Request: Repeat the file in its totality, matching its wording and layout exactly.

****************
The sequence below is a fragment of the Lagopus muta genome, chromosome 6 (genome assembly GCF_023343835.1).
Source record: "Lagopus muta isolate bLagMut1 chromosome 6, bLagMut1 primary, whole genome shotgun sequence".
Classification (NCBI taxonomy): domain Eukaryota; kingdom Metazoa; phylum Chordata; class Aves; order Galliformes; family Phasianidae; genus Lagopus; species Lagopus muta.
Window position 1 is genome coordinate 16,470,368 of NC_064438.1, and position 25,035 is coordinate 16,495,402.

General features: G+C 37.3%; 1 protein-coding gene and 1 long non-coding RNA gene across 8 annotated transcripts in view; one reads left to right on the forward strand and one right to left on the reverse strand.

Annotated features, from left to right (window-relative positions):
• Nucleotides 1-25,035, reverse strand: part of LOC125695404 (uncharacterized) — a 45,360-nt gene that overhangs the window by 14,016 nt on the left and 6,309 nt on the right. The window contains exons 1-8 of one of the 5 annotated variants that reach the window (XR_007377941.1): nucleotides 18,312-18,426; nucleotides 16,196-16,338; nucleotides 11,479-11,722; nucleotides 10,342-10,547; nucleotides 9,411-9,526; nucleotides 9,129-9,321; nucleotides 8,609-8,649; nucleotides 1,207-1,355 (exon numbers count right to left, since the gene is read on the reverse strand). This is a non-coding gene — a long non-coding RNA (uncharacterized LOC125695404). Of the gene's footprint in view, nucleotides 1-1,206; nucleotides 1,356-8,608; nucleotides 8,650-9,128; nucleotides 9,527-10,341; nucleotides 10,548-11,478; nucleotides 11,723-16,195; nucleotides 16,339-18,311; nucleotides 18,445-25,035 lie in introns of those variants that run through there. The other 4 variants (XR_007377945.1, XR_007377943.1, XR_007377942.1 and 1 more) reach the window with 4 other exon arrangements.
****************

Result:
The sequence below is a fragment of the Lagopus muta genome, chromosome 6 (genome assembly GCF_023343835.1).
Source record: "Lagopus muta isolate bLagMut1 chromosome 6, bLagMut1 primary, whole genome shotgun sequence".
Classification (NCBI taxonomy): domain Eukaryota; kingdom Metazoa; phylum Chordata; class Aves; order Galliformes; family Phasianidae; genus Lagopus; species Lagopus muta.
Window position 1 is genome coordinate 16,470,368 of NC_064438.1, and position 25,035 is coordinate 16,495,402.

General features: G+C 37.3%; 1 protein-coding gene and 1 long non-coding RNA gene across 8 annotated transcripts in view; one reads left to right on the forward strand and one right to left on the reverse strand.

Annotated features, from left to right (window-relative positions):
• Nucleotides 1-25,035, reverse strand: part of LOC125695404 (uncharacterized) — a 45,360-nt gene that overhangs the window by 14,016 nt on the left and 6,309 nt on the right. The window contains exons 1-8 of one of the 5 annotated variants that reach the window (XR_007377941.1): nucleotides 18,312-18,426; nucleotides 16,196-16,338; nucleotides 11,479-11,722; nucleotides 10,342-10,547; nucleotides 9,411-9,526; nucleotides 9,129-9,321; nucleotides 8,609-8,649; nucleotides 1,207-1,355 (exon numbers count right to left, since the gene is read on the reverse strand). This is a non-coding gene — a long non-coding RNA (uncharacterized LOC125695404). Of the gene's footprint in view, nucleotides 1-1,206; nucleotides 1,356-8,608; nucleotides 8,650-9,128; nucleotides 9,527-10,341; nucleotides 10,548-11,478; nucleotides 11,723-16,195; nucleotides 16,339-18,311; nucleotides 18,445-25,035 lie in introns of those variants that run through there. The other 4 variants (XR_007377945.1, XR_007377943.1, XR_007377942.1 and 1 more) reach the window with 4 other exon arrangements.